Real numbers, figures, and facts just get in the way of the "truth." For the new right, there are no expressions of genuine and honest differences of opinion, but only outright lying or something damn close. Now, take this letter about my "Page Two" on toll roads:

"Does the Chron now support a reformulation of democracy wherein a couple hundred professional politicians should rule against the wishes of the millions of proles who pay their salaries? Our 'public servants' have become our slave masters."

Unless I'm missing something obvious (always possible), this is exactly the kind of situation the founding fathers had in mind when they made this country a constitutional republic and not a democracy. Clearly, some of the framers were concerned with mob rule, so they made crucial to the functioning of the government any number of systems of checks and balances: three branches of federal power, each with specific responsibilities and each kept in step by controls provided to the other two, designed to create a government where the people had a voice, but some of the guidance was provided by those removed from immediate consequences.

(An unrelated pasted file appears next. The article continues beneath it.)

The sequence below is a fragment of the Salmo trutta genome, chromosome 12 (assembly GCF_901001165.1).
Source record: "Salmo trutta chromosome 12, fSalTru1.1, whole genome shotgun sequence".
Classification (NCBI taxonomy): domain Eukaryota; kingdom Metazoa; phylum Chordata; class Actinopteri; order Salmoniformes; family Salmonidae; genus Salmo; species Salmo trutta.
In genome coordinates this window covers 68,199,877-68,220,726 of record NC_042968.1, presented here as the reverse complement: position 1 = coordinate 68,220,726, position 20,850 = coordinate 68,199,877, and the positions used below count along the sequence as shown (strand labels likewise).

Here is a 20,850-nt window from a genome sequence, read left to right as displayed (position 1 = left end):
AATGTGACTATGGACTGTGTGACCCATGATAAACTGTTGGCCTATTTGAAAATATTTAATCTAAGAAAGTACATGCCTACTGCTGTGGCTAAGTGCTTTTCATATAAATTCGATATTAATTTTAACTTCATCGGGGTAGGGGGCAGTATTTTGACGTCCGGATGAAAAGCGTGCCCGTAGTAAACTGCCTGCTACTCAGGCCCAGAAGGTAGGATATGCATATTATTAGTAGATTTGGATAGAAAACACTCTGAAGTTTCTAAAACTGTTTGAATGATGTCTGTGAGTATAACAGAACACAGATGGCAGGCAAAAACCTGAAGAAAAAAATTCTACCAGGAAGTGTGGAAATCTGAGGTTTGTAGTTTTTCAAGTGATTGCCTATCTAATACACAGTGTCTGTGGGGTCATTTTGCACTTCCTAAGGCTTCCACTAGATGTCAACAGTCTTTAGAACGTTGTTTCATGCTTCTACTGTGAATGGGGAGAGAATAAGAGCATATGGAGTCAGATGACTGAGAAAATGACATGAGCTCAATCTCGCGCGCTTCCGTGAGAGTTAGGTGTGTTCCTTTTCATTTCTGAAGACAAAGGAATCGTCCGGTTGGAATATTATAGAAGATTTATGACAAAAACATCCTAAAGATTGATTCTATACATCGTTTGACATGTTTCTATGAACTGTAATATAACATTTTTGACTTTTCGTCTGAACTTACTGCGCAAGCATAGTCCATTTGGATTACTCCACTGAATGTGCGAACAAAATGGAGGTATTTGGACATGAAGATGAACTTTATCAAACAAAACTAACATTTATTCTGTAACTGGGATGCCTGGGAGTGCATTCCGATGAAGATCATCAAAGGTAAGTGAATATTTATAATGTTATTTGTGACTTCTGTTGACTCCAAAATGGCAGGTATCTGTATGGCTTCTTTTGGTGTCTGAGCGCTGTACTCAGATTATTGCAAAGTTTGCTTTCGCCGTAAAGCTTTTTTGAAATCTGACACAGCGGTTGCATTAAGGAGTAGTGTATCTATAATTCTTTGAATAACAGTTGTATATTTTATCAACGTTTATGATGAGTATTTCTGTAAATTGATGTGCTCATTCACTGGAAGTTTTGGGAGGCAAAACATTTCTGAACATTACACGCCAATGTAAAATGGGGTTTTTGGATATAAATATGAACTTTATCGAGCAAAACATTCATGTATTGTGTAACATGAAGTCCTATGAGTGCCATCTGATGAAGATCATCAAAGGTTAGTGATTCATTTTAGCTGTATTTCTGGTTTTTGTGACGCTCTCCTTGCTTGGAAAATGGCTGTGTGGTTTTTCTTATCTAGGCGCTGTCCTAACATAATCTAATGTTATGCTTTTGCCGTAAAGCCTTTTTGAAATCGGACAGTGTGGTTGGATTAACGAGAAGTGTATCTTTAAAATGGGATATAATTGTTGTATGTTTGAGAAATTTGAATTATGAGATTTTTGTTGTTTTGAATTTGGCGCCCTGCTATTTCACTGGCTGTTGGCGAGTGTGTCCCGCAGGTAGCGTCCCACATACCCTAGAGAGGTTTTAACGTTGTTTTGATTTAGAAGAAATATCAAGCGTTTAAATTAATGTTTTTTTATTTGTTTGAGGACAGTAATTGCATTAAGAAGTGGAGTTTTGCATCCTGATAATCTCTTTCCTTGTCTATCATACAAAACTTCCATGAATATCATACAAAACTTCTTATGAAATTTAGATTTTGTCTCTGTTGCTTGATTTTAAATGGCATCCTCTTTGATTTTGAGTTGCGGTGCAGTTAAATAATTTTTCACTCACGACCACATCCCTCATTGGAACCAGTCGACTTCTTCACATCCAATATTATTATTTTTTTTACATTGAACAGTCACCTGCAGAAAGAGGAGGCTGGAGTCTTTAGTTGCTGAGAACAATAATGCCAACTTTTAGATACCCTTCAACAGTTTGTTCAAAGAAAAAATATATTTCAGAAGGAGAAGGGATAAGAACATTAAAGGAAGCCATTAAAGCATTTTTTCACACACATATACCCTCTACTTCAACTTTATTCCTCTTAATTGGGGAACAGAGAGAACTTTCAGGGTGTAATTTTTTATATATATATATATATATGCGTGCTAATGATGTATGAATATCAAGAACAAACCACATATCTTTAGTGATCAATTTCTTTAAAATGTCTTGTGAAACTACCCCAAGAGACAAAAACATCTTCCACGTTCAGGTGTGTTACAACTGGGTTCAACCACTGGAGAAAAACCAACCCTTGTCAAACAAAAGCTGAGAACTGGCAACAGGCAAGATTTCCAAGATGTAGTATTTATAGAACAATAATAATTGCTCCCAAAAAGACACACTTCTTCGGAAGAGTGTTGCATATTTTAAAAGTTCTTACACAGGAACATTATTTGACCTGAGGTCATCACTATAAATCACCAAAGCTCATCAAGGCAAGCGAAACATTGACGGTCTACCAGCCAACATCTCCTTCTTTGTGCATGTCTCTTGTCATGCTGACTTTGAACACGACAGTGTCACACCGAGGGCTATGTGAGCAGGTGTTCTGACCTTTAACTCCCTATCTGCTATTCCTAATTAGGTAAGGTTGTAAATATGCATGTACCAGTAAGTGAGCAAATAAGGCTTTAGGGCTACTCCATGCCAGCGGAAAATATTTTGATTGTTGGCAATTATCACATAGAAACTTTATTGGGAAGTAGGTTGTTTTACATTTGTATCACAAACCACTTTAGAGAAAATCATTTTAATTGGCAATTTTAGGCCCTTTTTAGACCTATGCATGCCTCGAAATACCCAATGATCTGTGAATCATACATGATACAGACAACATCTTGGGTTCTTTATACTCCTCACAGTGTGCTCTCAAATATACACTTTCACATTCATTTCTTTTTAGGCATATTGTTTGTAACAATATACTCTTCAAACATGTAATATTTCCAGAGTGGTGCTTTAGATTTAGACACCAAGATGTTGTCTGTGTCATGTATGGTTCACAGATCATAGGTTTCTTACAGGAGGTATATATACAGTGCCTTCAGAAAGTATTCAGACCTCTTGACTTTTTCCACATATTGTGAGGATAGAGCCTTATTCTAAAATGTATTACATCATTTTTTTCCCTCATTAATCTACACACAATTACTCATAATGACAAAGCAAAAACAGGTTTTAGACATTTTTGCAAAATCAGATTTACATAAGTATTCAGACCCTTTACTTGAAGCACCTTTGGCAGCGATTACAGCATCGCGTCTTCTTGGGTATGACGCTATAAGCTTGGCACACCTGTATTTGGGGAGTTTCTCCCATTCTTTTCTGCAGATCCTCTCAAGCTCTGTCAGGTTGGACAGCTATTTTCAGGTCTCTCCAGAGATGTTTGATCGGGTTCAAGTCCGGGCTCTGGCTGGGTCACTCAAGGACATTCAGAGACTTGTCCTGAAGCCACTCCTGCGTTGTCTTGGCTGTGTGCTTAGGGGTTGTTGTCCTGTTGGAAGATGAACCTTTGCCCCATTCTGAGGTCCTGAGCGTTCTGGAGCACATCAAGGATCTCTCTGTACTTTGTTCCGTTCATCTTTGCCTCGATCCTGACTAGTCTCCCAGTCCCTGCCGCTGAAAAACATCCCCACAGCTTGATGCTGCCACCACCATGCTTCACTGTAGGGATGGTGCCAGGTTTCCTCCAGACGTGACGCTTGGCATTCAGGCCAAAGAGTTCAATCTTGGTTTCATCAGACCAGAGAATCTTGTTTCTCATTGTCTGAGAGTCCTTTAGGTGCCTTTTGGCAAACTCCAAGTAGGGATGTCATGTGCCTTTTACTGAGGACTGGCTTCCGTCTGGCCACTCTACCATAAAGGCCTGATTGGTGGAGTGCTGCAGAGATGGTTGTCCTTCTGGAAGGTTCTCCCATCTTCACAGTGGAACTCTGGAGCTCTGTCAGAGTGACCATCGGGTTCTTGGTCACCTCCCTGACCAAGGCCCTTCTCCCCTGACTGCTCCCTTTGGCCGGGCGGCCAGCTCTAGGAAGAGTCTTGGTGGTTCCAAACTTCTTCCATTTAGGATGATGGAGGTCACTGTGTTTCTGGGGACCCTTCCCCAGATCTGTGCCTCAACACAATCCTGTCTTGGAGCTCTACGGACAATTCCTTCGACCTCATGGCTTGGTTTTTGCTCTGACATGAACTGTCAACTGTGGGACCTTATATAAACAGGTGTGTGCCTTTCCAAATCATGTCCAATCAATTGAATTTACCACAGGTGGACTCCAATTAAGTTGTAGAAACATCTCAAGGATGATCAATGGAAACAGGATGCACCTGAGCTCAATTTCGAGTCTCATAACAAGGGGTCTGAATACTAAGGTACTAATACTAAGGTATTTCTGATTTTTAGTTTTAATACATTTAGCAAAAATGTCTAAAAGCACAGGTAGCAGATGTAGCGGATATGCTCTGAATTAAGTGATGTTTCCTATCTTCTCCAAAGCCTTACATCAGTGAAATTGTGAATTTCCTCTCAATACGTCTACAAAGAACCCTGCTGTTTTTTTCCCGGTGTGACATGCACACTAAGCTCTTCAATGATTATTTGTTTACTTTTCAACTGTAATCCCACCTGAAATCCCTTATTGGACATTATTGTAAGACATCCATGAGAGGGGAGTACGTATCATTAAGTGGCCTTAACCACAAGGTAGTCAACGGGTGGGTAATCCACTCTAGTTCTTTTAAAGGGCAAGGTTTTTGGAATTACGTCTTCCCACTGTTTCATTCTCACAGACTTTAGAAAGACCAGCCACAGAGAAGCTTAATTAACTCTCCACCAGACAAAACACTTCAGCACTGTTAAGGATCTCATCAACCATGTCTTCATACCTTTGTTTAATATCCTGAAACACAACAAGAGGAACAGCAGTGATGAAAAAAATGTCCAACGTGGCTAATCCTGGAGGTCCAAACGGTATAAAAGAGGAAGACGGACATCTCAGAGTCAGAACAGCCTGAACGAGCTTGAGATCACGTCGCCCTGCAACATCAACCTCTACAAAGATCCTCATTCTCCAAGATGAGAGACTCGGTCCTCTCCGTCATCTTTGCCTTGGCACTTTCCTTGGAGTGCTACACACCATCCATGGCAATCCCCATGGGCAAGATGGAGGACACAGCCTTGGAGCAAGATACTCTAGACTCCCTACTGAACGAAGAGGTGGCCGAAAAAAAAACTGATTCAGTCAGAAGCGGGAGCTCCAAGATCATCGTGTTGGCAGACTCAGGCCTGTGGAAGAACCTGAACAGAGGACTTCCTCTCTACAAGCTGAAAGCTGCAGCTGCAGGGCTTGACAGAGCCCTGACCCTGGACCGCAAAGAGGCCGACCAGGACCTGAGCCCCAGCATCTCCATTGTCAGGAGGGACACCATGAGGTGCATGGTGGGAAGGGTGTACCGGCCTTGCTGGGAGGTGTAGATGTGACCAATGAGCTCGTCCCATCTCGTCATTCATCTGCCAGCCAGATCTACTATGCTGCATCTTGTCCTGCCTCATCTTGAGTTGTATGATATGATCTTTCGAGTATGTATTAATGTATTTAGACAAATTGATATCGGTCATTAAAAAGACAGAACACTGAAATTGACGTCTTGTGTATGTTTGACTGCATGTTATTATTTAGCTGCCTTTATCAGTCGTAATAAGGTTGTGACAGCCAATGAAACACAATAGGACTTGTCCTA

The reason Supreme Court judges are appointed for life is so they will be loyal to the Constitution and not to a party, ideology, president, or even popular sentiment. Any griping against a Supreme Court decision because "most people don't feel that way" demonstrates neither love nor respect for the guiding principles of American government.

Senators serve for six years to create a situation in which politicians could place principle and the best interests of the country, if necessary, above popular opinion. This is the very reason this country is not a democracy but a democratic constitutional republic.

Now, it is certainly not just legitimate, but required, to question issues and offer opinions, even when unpopular. But the way these questions are too often posed makes it clear they are supposed to be answering themselves. As with the one above, stepping back from emotional sway, the reality is that they too often do. end story

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right-wing ideology, new right, right wing, George W. Bush, Constitution, Supreme Court, activist judges, activist judiciary, checks and balances, toll roads Austin, Iraq war, environment Bush, Alaska drilling